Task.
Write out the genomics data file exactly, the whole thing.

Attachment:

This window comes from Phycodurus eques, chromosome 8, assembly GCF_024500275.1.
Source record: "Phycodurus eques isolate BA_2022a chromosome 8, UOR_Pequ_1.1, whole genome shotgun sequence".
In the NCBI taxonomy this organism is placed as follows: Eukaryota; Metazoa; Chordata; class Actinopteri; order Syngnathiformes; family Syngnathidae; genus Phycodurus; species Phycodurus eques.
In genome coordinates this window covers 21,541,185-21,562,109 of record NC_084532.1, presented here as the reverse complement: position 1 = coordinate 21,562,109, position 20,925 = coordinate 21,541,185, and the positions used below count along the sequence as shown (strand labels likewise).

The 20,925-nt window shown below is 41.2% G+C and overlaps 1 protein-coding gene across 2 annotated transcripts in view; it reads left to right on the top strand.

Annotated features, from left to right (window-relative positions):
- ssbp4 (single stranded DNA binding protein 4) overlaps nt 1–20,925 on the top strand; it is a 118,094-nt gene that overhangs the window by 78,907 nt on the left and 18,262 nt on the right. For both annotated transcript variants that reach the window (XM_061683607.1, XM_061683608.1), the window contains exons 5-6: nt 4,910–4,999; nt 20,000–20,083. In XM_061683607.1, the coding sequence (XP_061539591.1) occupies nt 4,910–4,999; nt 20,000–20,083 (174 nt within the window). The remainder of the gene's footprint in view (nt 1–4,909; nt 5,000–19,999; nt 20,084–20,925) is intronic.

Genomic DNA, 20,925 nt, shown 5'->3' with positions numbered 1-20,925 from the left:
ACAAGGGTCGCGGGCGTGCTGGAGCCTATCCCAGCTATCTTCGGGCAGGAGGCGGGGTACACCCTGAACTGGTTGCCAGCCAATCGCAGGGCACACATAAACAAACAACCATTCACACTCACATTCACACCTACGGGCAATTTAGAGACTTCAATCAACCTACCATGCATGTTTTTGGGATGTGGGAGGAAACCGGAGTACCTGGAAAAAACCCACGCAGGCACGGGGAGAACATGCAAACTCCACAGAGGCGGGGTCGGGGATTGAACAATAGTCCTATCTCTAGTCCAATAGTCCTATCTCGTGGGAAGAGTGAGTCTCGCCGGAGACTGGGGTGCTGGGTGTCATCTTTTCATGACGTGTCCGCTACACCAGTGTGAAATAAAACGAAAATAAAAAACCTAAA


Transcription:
This window comes from Phycodurus eques, chromosome 8, assembly GCF_024500275.1.
Source record: "Phycodurus eques isolate BA_2022a chromosome 8, UOR_Pequ_1.1, whole genome shotgun sequence".
In the NCBI taxonomy this organism is placed as follows: Eukaryota; Metazoa; Chordata; class Actinopteri; order Syngnathiformes; family Syngnathidae; genus Phycodurus; species Phycodurus eques.
In genome coordinates this window covers 21,541,185-21,562,109 of record NC_084532.1, presented here as the reverse complement: position 1 = coordinate 21,562,109, position 20,925 = coordinate 21,541,185, and the positions used below count along the sequence as shown (strand labels likewise).

The 20,925-nt window shown below is 41.2% G+C and overlaps 1 protein-coding gene across 2 annotated transcripts in view; it reads left to right on the top strand.

Annotated features, from left to right (window-relative positions):
- ssbp4 (single stranded DNA binding protein 4) overlaps nt 1–20,925 on the top strand; it is a 118,094-nt gene that overhangs the window by 78,907 nt on the left and 18,262 nt on the right. For both annotated transcript variants that reach the window (XM_061683607.1, XM_061683608.1), the window contains exons 5-6: nt 4,910–4,999; nt 20,000–20,083. In XM_061683607.1, the coding sequence (XP_061539591.1) occupies nt 4,910–4,999; nt 20,000–20,083 (174 nt within the window). The remainder of the gene's footprint in view (nt 1–4,909; nt 5,000–19,999; nt 20,084–20,925) is intronic.

Genomic DNA, 20,925 nt, shown 5'->3' with positions numbered 1-20,925 from the left:
ACAAGGGTCGCGGGCGTGCTGGAGCCTATCCCAGCTATCTTCGGGCAGGAGGCGGGGTACACCCTGAACTGGTTGCCAGCCAATCGCAGGGCACACATAAACAAACAACCATTCACACTCACATTCACACCTACGGGCAATTTAGAGACTTCAATCAACCTACCATGCATGTTTTTGGGATGTGGGAGGAAACCGGAGTACCTGGAAAAAACCCACGCAGGCACGGGGAGAACATGCAAACTCCACAGAGGCGGGGTCGGGGATTGAACAATAGTCCTATCTCTAGTCCAATAGTCCTATCTCGTGGGAAGAGTGAGTCTCGCCGGAGACTGGGGTGCTGGGTGTCATCTTTTCATGACGTGTCCGCTACACCAGTGTGAAATAAAACGAAAATAAAAAACCTAAA